Table 1. Genetic Variations of the HNF4A Gene Identified in Korean Subjects
SNPRefSNPLocationEffectNumber of SubjectsFrequency (%)
  • *

    Data for 50 human livers are included.

−2130A>CPromoter 501
−2003G>A2425640Promoter 5019
−2002T>CPromoter 502
−1650A>G321272Promoter 5025
−1461C>T8081494Promoter 502
−1072C>GPromoter 501
−1048delGGG8081907Promoter 5032
−755A>C1800963Promoter 5056
4654C>T745975Intron 1 502
4676G>AExon 2G36S612*3.8
4749G>AExon 2G60D612*1.3
4768G>CExon 2S66S503
13093C>TIntron 4 502
28152G>T3746576Exon 10P428P501
28278G>A3′-UTR 501
28421G>A3′-UTR 504
28658T>G110869263′-UTR 502
28693G>T3′-UTR 501
29031G>A3′-UTR 501
29172A>C32122103′-UTR 5050
29172A>T32122103′-UTR 502
Table 2. Expected Allelic Frequencies of the HNF4A G36S and G60D Variants in Different Ethnic Populations
PopulationNumber of SubjectsAllelic Frequency (%)
G36SG60D
  • *

    Data for 50 human livers are included.

Korean612*3.81.3
Chinese941.10.5
Vietnamese1393.60.7
Caucasian1531.00
African American8300

LD of the HNF4A Gene in a Korean Population.

The LD was analyzed using the D′ values across the HNF4A SNPs that were found with allelic frequencies of greater than 5% in the initial screening. Among the 15 possible pairs of variants, only two pairs (−2003G>A and −1048delGGG; −1650A>G and −1048delGGG) showed significantly strong LD (ID′I = 1; red boxes in Fig. 1). Moderate LD was found between −1048delGGG and −755A>C. The other 12 pairs clearly showed no or unknown LD (Fig. 1; white boxes and blue boxes, respectively). Because of the rarity of LD among the HNF4A SNPs, haplotype analysis with only six common variants predicted more than 25 haplotypes with frequency greater than 1% (data not shown).

Figure 1.

LD block structure and haplotype diversity of the NR2A1 gene. (A) Genetic organization of NR2A1 and positions of the identified variations. Six common NR2A1 SNPs in HWE are shown. (B) Pairwise LD among the NR2A1 SNPs, as calculated by the Haploview software. The red boxes represent a ID′I value of 1.00, the pink box represents an intermediate ID′I value, and the blue boxes represent values that are not determinable. White coloration indicates weak linkages with low ID′I values.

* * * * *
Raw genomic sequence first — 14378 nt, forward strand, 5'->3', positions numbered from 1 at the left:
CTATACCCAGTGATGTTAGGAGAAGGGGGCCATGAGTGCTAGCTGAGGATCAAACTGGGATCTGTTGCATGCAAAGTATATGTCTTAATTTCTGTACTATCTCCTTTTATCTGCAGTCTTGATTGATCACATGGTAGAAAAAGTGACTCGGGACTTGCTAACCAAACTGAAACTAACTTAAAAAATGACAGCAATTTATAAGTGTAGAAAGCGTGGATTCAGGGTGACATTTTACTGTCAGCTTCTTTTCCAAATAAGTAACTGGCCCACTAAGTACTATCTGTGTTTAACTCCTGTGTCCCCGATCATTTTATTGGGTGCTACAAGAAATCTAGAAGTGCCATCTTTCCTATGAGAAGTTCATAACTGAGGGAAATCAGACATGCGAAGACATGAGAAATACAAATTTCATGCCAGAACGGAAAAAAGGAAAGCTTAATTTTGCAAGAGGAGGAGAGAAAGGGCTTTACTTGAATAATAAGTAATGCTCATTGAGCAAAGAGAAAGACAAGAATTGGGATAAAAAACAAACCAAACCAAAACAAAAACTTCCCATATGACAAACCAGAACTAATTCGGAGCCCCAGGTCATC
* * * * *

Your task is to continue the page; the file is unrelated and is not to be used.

HNF4A G60D, But Not G36S, Shows Loss of Transcriptional Activity.

From the SNP screening, the HNF4A G36S and G60D variants were identified initially. To assess the functional consequence of these novel variants of HNF4A, the mutations were introduced into a full-length HNF4A expression construct by site-directed mutagenesis. The transcriptional activities of the HNF4A G36S and G60D SNPs were then compared with that of wild-type HNF4A. Various doses of the HNF4A vectors were transfected into 293F cells together with a firefly luciferase reporter gene regulated by a CYP2D6 promoter that included a strong HNF4A binding site, and with a control cytomegalovirus-regulated β-galactosidase vector. As anticipated, the wild-type HNF4A consistently showed high transactivational activity for the CYP2D6 promoter in a gene-dosage–dependent manner (Fig. 2). Similar transactivation activity was observed for the HNF4A G36S variant. In contrast, the HNF4A G60D variant did not activate transcription from the CYP2D6 promoter. To rule out the possibility that the HNF4A G60D construct failed to produce a protein, immunoblotting was carried out to measure the wild-type and variant HNF4A protein levels in HNF4A-transfected cells. The results showed normal expression of HNF4A proteins in G60S-transfected cells, as well as in the wild-type HNF4A-transfected and G36S-transfected cells. The protein levels correlated well with the dosages of transfected DNA. Given that the protein level of G60D was comparable to that of the wild-type HNF4A, it appeared that the G60D variant had reasonably high protein stability, similar to that of the WT protein, in the transfected cells. Therefore, our results show that G60D HNF4A is transcriptionally inactive, and that the loss of transcriptional activity of this mutant is not attributable to altered protein stability.

Figure 2.

Transactivation potential of wild-type and mutant HNF4A in transient transfection experiments. The reporter constructs CYP2D6 (−1.8 kb) and pCMV-β-gal were cotransfected into 293F cells with three different amounts of expression vector encoding the wild-type and mutant HNF4A. Relative luciferase activity was measured after normalization for β-galactosidase activity. The error bars indicate the standard deviations of three replicates. The lower panel shows the expression of transfected HNF4A proteins, as measured by immunoblotting.

HNF4A G60D Shows Loss of DNA-Binding Activity.

HNF4A forms a homodimer that binds to its recognition sites. To examine the DNA-binding properties of HNF4A variants, EMSA was performed using in vitro synthesized HNF4A, the [32P]-labeled HNF4A binding site located in the CYP2D6 promoter (HRE-CYP2D6), and the commercially available consensus sequence for HNF4A binding sites (cHRE). Similar amounts of each HNF4A protein were obtained after in vitro synthesis, as confirmed by immunoblotting (data not shown). The wild-type HNF4A showed shifted bands after incubation with HRE-CYP2D6 or cHRE (Fig. 3). Competition experiments with fivefold and 50-fold excesses of unlabeled HRE-CYP2D6 or cHRE confirmed that the shifted bands contained HNF4A–HRE complexes. Similar amounts of HNF4A–HRE complexes were detected after incubation with HNF4A G36S and [32P]-labeled HREs. In contrast, the HNF4A G60D variant did not bind to either HRE-CYP2D6 or cHRE.